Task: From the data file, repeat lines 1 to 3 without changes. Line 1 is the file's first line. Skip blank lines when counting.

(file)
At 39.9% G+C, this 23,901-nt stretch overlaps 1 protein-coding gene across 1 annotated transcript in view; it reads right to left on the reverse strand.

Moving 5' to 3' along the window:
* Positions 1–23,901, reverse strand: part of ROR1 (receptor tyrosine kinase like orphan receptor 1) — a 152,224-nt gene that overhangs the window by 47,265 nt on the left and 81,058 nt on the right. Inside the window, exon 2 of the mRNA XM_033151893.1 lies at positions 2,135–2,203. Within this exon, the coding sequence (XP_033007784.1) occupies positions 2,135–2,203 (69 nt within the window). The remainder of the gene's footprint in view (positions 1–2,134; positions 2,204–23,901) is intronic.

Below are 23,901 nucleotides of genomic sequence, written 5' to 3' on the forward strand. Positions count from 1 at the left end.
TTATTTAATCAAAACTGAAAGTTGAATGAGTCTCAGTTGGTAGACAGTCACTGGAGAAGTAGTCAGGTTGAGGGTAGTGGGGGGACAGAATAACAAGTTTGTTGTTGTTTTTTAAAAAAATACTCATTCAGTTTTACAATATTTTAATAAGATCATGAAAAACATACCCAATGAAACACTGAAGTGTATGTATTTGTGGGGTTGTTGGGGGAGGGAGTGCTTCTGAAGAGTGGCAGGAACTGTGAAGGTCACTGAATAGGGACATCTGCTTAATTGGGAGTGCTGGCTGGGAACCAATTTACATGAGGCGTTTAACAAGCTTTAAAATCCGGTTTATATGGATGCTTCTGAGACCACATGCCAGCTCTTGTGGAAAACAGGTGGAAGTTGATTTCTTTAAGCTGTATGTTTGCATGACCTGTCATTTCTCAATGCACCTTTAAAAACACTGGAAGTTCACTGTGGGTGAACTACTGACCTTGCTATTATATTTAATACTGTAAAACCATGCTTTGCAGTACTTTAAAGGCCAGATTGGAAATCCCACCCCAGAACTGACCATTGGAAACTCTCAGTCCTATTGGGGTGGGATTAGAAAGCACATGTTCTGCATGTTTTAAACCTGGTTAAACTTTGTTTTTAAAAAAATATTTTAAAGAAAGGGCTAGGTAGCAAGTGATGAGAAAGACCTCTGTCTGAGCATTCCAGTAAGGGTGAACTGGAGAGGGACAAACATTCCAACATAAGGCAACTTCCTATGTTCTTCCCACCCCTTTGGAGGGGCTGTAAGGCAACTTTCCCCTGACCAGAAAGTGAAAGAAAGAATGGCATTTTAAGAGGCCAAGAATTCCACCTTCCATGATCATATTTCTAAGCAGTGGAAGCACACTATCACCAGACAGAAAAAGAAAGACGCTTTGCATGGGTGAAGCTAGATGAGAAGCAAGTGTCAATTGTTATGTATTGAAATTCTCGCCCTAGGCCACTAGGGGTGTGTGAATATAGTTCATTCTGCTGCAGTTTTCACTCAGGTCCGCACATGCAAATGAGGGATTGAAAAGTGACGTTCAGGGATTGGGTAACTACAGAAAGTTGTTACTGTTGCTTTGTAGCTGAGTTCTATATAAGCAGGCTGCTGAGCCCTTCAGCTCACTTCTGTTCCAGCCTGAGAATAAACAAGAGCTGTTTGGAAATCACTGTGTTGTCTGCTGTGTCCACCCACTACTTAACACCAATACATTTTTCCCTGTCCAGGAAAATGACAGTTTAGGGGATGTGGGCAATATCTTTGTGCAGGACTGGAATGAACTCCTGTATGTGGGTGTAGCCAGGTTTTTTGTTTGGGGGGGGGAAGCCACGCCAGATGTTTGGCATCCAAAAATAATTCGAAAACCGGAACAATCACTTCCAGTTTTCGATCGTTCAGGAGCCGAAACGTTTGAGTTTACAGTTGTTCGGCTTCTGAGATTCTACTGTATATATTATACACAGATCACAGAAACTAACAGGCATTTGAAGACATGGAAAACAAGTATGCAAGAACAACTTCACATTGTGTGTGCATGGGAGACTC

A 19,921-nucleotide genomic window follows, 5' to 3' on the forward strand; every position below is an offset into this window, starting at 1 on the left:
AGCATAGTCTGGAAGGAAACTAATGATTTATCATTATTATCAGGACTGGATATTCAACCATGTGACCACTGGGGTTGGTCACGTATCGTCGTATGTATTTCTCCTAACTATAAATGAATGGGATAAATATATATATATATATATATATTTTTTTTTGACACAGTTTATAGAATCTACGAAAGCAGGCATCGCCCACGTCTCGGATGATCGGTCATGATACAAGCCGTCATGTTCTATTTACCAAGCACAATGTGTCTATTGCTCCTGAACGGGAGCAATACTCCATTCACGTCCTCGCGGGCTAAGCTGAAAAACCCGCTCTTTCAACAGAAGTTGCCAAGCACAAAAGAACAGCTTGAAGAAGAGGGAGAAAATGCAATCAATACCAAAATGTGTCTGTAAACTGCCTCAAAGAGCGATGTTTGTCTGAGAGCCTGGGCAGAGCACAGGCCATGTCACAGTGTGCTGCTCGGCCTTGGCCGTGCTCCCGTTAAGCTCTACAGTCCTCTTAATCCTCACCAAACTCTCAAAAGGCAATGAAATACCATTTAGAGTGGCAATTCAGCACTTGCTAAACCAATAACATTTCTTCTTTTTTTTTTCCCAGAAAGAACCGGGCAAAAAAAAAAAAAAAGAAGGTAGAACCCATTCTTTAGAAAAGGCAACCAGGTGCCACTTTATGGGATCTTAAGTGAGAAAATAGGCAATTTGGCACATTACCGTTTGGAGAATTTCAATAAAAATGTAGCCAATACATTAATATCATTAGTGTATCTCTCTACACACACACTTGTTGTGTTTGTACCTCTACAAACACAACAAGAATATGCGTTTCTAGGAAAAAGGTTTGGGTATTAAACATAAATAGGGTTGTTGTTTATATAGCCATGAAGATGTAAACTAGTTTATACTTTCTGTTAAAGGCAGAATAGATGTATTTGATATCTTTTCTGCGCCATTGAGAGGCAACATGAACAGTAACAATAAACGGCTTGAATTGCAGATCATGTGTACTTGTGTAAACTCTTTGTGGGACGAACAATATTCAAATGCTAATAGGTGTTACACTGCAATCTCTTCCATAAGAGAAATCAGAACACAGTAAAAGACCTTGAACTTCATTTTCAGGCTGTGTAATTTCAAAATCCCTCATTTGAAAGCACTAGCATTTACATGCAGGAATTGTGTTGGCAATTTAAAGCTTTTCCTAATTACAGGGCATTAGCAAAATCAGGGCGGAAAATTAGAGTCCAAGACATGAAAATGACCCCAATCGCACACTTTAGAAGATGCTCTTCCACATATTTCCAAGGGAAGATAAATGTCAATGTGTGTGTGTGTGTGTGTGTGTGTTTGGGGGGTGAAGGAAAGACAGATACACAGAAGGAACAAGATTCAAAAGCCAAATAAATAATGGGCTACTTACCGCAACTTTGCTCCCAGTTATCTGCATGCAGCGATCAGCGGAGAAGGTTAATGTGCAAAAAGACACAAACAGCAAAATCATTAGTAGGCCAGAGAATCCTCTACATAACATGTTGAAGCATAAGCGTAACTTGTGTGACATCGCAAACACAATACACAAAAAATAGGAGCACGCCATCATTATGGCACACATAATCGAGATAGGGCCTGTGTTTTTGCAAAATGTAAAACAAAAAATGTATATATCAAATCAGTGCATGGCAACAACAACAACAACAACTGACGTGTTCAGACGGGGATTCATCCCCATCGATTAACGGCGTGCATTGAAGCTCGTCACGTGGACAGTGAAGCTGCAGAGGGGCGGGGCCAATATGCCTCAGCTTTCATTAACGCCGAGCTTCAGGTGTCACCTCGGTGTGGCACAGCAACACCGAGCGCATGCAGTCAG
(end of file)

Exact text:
At 39.9% G+C, this 23,901-nt stretch overlaps 1 protein-coding gene across 1 annotated transcript in view; it reads right to left on the reverse strand.

Moving 5' to 3' along the window:
* Positions 1–23,901, reverse strand: part of ROR1 (receptor tyrosine kinase like orphan receptor 1) — a 152,224-nt gene that overhangs the window by 47,265 nt on the left and 81,058 nt on the right. Inside the window, exon 2 of the mRNA XM_033151893.1 lies at positions 2,135–2,203. Within this exon, the coding sequence (XP_033007784.1) occupies positions 2,135–2,203 (69 nt within the window). The remainder of the gene's footprint in view (positions 1–2,134; positions 2,204–23,901) is intronic.